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Xanadu & Mona Lisa

Ted, Friends:

Let me put a problem / issue before you...

Suppose for a moment that the Mona Lisa is a digital artwork in which
Leonardo has the rights.  Marcel Duchamp wants to make his own artwork
which will be identical to Leonardo's, except that he is adding a moustache
to Mona, and putting a small note at the bottom of the image which says
LHOOQ (pronounced "elle a chaud au cul" -- "she has a hot ass" if my French
is still working).  Clearly, the rights in Duchamp's work are largely
Leonardo's, but the rights in the moustache and comment are Duchamp's.

Now suppose that someone else wants to make another artwork which has the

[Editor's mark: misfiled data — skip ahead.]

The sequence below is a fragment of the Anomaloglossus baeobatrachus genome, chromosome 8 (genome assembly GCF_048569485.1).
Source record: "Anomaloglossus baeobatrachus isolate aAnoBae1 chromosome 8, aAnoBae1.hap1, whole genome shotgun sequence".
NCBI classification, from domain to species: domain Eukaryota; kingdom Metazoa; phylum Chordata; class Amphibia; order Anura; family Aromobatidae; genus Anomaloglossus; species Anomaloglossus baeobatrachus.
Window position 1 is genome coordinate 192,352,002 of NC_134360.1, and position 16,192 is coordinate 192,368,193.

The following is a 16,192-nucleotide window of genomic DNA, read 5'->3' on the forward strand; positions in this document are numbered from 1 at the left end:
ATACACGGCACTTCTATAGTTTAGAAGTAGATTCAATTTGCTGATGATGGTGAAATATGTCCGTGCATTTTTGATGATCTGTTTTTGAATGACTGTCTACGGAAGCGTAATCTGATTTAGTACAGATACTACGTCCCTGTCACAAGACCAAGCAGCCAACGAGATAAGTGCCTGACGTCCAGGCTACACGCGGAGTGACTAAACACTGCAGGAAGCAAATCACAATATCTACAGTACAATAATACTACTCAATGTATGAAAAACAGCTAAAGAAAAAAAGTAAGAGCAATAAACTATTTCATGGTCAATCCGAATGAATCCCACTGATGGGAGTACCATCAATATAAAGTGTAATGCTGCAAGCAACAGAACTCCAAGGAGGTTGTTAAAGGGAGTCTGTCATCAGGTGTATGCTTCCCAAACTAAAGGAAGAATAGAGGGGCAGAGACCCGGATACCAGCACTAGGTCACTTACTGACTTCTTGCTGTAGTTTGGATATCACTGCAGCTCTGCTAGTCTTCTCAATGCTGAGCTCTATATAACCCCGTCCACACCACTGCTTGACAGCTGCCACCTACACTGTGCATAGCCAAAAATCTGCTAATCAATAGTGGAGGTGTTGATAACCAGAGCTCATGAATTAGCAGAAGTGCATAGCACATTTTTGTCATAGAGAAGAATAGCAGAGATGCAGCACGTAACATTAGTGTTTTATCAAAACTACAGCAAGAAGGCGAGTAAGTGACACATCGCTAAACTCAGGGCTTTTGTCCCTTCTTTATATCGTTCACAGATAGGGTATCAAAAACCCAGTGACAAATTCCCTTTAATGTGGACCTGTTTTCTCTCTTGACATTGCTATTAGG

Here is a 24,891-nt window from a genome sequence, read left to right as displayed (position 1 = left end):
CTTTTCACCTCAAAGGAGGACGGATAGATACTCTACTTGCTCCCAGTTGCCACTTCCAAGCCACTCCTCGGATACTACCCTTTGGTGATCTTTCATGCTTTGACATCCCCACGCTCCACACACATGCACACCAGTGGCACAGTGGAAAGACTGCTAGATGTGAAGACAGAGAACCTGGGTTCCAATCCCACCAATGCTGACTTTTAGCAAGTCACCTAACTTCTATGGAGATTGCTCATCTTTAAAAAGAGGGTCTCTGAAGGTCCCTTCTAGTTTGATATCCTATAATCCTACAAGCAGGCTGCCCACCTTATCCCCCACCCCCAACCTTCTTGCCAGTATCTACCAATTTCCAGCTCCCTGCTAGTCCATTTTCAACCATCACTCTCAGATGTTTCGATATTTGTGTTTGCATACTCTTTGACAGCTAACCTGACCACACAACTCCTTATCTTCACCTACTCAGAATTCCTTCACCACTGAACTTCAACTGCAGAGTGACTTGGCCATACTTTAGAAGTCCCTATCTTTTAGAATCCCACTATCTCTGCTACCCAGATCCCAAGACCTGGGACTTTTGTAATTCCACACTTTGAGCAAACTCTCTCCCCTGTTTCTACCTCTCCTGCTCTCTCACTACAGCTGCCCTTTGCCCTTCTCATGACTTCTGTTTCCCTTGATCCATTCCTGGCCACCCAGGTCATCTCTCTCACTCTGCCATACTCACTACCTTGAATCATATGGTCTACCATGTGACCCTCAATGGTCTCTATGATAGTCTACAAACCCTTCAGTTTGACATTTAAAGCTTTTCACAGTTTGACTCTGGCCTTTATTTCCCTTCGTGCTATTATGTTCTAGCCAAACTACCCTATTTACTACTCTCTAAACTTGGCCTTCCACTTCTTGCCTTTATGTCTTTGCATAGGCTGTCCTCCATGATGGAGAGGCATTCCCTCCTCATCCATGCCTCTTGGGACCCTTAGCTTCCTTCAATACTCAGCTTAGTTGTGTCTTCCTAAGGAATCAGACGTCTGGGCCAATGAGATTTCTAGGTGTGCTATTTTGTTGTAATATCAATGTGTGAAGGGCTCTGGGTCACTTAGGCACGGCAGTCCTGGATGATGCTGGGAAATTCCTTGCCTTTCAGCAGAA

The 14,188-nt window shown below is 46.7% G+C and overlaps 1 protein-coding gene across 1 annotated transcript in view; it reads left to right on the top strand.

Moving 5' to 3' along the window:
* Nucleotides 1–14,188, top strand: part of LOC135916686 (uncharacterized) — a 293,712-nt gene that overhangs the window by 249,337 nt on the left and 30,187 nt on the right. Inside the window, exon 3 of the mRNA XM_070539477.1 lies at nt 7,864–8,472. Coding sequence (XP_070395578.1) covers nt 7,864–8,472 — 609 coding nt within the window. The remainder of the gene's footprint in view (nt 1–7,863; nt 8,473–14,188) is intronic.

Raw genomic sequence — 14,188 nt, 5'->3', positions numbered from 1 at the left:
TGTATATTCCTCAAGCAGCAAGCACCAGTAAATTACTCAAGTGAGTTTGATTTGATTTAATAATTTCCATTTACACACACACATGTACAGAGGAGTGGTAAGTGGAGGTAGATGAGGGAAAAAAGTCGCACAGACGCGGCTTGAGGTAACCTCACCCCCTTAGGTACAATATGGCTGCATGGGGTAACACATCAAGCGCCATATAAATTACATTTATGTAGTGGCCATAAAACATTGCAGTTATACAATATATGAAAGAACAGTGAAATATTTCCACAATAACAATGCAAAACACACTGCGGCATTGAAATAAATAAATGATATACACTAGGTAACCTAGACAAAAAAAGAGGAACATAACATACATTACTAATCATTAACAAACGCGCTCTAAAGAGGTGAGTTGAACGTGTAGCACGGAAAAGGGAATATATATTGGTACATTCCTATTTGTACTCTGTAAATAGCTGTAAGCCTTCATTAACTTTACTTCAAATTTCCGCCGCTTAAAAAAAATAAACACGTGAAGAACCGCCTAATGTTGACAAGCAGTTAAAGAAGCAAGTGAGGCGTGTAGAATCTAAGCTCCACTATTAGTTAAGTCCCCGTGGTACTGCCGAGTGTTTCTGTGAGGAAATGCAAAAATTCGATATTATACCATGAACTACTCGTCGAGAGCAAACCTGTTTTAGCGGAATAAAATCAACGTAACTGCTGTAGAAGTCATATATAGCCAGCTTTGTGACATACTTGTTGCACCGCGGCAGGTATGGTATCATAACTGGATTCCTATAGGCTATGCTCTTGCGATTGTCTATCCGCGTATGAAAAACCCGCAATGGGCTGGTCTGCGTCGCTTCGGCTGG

basic facial features of the Mona Lisa, but the outlines of nose, eyebrows,
eyes, cheek, mouth and chin, etc., are to be "built" of neon strips -- see:


Clearly, the derivation of this work from Leonardo's original is similar to
the derivation of Duchamp's: but, so to speak, *all the pixels* have
changed, in a way that they haven't in the Duchamp work.

How does one (ie Xanadu) assess the dependence of this Neon Lisa on the

This seems to me to be a problem in the comparison of structures, rather
than a simple matter of quotation as with Duchamp.  How far has Xanadu come
towards the point where this type of homology can be explored and

I get the impression from Ted's own pages that this may be the sort of
question that deeply interests him, the sort of thing addressed by his

::  I am especially concerned about parallelism in many ways:
::  parallel presentation on computer screens, parallel data
::  structures, and considering how things are alike and different,
::  which requires comparing them in parallel. This is what my
::  computer work is about.

Any comments?


Charles Cameron <hipbone@xxxxxxxxxxxxx>
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